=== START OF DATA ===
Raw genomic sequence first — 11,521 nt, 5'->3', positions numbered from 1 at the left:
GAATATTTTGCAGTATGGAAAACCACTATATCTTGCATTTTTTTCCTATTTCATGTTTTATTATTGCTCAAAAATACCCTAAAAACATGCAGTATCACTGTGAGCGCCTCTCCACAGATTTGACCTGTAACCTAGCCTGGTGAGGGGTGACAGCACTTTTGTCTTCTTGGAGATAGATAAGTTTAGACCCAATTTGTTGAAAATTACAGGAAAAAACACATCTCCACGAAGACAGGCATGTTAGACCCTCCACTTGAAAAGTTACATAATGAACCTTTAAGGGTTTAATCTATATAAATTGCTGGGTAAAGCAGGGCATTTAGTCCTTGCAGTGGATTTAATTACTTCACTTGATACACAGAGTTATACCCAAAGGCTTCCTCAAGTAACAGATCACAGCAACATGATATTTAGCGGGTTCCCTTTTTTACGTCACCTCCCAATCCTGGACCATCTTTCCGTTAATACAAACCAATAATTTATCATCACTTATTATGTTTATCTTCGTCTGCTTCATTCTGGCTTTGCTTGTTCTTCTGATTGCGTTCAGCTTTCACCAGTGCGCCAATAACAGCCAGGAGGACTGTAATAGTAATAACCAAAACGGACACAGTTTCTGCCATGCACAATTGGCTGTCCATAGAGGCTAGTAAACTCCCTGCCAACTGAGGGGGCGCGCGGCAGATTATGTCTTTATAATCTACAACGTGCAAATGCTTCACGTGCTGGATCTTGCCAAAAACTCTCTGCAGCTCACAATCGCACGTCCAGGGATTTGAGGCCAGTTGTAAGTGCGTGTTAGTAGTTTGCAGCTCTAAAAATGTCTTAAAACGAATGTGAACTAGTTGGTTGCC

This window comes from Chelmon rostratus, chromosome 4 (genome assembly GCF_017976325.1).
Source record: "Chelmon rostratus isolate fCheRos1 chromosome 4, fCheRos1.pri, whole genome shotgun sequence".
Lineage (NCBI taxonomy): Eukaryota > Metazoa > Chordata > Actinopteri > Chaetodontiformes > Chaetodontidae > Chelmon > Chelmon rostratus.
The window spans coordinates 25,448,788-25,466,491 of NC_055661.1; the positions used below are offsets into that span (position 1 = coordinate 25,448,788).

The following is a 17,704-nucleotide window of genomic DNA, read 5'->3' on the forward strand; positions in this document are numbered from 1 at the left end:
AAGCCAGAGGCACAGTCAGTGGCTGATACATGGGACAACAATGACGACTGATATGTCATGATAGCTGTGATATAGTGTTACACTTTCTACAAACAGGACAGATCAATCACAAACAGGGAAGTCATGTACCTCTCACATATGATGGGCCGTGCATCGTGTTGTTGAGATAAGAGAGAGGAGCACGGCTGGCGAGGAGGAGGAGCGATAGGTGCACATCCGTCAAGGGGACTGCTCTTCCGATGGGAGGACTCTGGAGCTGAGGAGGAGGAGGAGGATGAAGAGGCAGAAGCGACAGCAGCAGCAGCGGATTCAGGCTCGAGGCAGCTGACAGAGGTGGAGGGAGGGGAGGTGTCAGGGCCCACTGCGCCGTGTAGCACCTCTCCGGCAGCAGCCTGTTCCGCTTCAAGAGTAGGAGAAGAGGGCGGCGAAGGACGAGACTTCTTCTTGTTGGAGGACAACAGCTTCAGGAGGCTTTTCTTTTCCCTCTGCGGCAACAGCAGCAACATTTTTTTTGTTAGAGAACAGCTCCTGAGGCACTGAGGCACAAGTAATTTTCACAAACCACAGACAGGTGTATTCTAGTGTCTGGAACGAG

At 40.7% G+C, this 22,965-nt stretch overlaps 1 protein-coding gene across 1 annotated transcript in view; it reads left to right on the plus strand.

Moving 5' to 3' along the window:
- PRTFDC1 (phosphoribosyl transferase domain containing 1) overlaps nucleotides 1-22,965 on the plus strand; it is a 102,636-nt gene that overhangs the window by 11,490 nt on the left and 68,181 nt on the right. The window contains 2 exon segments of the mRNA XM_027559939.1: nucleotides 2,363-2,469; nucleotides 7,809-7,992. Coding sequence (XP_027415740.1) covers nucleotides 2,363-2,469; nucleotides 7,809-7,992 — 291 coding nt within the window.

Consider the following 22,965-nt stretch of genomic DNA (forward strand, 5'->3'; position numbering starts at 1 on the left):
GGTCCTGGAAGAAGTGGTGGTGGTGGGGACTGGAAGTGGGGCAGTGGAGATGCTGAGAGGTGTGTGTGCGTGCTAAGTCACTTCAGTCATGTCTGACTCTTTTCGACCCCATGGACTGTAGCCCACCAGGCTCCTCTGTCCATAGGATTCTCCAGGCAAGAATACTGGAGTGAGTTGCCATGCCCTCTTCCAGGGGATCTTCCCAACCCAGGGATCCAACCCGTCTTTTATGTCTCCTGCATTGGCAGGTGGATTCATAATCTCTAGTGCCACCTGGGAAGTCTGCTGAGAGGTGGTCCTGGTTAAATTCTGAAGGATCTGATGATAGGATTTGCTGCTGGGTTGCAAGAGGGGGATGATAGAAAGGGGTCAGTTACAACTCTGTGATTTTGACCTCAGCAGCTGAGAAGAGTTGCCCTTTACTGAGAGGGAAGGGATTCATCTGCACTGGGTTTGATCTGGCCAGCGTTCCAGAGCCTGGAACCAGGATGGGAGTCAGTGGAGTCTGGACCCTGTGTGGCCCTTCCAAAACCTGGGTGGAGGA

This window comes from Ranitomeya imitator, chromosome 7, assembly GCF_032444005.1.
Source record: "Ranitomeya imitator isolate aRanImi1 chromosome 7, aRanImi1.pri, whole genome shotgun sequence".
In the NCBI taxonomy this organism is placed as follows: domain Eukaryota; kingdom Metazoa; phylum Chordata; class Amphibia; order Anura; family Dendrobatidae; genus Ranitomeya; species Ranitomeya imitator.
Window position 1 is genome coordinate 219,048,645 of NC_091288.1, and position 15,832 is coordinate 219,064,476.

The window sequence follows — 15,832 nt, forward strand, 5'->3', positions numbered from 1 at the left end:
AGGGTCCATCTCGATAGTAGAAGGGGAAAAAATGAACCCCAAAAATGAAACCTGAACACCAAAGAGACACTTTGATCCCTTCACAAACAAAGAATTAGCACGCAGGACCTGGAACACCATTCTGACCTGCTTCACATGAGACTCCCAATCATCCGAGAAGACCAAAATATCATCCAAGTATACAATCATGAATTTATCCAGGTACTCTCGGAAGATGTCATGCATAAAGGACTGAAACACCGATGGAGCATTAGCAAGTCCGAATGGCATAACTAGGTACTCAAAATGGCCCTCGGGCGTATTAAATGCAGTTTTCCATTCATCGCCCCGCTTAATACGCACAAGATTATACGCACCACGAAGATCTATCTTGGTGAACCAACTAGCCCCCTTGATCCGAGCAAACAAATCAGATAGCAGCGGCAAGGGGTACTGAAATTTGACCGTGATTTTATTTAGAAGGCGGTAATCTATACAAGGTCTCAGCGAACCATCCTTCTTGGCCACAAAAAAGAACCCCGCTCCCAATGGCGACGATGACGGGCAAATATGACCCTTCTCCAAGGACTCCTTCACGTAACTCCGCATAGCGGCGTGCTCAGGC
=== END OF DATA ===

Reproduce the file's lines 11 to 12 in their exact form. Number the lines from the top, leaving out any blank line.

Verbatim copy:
- PRTFDC1 (phosphoribosyl transferase domain containing 1) overlaps nucleotides 1-22,965 on the plus strand; it is a 102,636-nt gene that overhangs the window by 11,490 nt on the left and 68,181 nt on the right. The window contains 2 exon segments of the mRNA XM_027559939.1: nucleotides 2,363-2,469; nucleotides 7,809-7,992. Coding sequence (XP_027415740.1) covers nucleotides 2,363-2,469; nucleotides 7,809-7,992 — 291 coding nt within the window.

Consider the following 22,965-nt stretch of genomic DNA (forward strand, 5'->3'; position numbering starts at 1 on the left):